No one enjoys having difficult conversations, but as a leader you’ll have to have them. No way around it. As parents, siblings, friends, co-workers; we need to embrace having those difficult conversations instead of avoiding them.
Personally, I’m a no B.S. straight shooter and can come across as confrontational because I don’t like avoiding difficult conversations; it bothers me when other’s avoid them. This has served me both well and bad. I’ve never employed family members. But I have employed friends and started businesses with friends. Unfortunately, some of those friends are no longer my friends. Why? Because of difficult conversations. Either having them, or letting time pass until it all comes to a head.
Whenever I felt someone was avoiding me, I’d confront them. Which also created a problem because confrontation is not the right approach to having productive conversations with people; it’s something I’ve had to learn how to change.
On a recent conversation with a friend, I found out he fired his brother. Well, they kept him on a contract but took him off payroll. Not because they wanted to cut costs, but because he isn’t living up to expecations and being accountable. There were no conversations about his lack of accountability before the firing. They only told him they were “cutting costs” and would have to move him to a per hour contract.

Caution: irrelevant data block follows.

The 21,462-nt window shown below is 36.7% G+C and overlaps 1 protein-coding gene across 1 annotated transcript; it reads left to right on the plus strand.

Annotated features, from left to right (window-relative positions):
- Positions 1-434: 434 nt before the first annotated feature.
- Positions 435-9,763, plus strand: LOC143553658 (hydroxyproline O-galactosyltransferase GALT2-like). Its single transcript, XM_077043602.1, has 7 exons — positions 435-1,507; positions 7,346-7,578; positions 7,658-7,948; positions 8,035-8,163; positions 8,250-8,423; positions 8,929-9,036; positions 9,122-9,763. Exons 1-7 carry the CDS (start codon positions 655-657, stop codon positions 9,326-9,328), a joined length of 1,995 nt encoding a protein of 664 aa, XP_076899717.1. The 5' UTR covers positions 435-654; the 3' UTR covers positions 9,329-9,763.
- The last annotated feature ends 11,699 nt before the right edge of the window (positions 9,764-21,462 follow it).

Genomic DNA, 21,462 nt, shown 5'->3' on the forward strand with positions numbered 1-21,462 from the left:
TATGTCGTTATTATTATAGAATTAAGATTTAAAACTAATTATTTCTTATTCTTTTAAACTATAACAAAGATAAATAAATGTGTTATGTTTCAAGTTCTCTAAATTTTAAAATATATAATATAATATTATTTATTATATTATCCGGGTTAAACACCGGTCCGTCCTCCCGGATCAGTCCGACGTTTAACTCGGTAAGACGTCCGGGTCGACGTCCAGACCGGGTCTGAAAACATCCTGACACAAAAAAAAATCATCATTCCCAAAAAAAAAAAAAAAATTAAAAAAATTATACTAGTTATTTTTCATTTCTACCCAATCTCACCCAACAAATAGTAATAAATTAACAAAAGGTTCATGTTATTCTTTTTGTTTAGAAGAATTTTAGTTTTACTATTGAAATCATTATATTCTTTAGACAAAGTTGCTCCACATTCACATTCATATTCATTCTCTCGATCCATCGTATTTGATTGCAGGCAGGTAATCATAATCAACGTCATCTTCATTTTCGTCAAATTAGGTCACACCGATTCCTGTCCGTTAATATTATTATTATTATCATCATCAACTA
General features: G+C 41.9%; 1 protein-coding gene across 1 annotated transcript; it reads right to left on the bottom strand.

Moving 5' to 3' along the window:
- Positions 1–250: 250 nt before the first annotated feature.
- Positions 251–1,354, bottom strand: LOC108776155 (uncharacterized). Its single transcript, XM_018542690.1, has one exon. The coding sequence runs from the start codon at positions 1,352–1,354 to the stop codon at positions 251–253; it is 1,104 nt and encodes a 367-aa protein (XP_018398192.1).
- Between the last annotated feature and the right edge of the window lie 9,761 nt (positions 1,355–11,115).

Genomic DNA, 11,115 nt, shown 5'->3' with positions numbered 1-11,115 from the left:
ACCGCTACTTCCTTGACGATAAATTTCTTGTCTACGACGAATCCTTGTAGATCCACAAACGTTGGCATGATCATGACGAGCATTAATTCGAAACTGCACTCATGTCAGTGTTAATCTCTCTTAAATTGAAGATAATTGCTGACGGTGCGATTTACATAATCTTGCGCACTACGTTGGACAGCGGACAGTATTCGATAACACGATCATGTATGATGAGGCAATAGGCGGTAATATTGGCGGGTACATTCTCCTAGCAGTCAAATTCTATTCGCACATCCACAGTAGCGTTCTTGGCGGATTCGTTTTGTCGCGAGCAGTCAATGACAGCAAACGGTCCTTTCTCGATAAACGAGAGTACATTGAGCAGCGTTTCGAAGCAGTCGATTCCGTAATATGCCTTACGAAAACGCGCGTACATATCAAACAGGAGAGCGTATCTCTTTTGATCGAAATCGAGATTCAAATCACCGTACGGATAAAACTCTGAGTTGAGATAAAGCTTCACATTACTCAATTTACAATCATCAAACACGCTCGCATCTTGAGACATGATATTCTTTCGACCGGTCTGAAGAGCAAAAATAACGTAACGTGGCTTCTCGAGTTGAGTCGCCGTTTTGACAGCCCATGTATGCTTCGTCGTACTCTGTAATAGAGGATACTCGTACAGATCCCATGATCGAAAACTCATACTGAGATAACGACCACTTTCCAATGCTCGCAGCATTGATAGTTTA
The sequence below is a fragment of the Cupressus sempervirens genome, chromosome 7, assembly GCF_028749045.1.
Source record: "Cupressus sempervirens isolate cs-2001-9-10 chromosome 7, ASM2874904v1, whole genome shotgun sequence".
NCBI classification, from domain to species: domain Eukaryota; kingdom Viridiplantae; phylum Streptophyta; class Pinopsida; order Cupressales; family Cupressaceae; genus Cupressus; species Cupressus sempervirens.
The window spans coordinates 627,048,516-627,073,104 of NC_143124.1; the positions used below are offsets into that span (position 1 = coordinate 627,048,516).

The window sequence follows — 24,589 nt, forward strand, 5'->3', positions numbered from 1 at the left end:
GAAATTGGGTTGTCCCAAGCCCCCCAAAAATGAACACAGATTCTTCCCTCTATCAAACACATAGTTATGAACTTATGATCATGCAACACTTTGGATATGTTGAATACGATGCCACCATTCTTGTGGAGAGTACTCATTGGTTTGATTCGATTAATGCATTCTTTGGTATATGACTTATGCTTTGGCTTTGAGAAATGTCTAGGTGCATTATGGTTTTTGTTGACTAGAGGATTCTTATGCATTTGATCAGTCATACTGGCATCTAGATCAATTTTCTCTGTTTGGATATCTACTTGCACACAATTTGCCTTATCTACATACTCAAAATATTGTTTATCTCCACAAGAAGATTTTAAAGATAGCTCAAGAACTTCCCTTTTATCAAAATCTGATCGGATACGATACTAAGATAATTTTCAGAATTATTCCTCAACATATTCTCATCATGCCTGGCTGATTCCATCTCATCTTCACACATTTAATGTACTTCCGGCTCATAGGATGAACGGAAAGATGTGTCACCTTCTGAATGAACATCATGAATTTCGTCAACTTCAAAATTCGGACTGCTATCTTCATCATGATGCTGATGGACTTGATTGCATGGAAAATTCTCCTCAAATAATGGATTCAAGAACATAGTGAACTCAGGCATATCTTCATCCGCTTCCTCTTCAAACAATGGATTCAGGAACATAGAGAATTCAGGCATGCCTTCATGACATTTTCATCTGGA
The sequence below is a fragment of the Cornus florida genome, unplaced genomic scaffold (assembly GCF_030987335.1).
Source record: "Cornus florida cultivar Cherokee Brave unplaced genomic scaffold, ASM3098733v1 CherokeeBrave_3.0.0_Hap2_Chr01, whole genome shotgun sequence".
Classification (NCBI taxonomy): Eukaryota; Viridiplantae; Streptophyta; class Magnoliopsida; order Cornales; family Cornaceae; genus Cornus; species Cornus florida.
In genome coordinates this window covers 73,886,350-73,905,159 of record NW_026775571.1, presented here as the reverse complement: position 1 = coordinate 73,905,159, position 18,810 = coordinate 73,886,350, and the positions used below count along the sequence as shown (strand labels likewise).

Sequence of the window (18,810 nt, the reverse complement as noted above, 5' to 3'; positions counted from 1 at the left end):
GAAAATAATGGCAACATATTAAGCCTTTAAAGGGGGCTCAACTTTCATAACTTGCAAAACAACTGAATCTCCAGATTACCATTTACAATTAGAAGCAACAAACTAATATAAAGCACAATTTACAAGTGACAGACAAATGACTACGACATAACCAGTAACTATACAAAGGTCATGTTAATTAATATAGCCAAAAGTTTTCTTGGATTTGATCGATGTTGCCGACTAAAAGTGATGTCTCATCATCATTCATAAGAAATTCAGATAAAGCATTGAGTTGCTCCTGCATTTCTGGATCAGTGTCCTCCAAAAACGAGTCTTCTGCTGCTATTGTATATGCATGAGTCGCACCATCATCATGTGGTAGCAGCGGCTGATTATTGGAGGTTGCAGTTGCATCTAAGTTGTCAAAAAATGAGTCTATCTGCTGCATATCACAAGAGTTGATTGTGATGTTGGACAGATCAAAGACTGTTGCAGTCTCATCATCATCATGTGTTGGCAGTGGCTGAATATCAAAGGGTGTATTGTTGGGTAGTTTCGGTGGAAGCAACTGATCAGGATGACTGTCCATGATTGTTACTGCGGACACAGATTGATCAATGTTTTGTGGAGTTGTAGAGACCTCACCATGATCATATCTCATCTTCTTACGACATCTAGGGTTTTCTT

What’s the problem here?
You inhibit people’s growth when you avoid having a difficult conversation with them
You are making a big mistake if you fire someone before giving them a chance to improve, or don’t point out areas of improvement before hand. Basically, you inhibit people’s growth when you avoid having a difficult conversation with them; in my eyes, you become less of a leader when you avoid them because it shows you don’t care about the person.
How can you best approach difficult conversations?
I’ve sinced learned to reframe difficult conversations as discovery conversations and approach them with curiosity to learn about another person’s perspective. This changes everything because we have to converse with people, and conversation is the foundation of relationships; conversations become easier when you approach them with an open mind and curiosity.
Also, this will help you in the long run because the ability to follow up and build a relationship after a hard conversation matters just as much as the skill of tackling that initial difficult conversation.
Leadership is about communication
Most people don’t learn, and don’t care to learn, how to have difficult conversations. But avoiding them is mistake leaders can’t afford to make. Trust is the foundation of leadership, and effective leadership is not possible without effective communication skills. And, being skilled at having difficult conversations should be a the top of your personal development list if you are to become a better leader. Remember, we need to get comfortable with being uncomfortable – that is how we grow and develop.
Bottom line: The biggest mistake leaders make when avoiding difficult conversations is inhibiting other people’s growth. Real leaders don’t avoid tough conversations, they embrace them. Why? Because they know they can learn so much more from another person, and themselves, when they have them; which then deepens relationships and opens the door to unleashing others.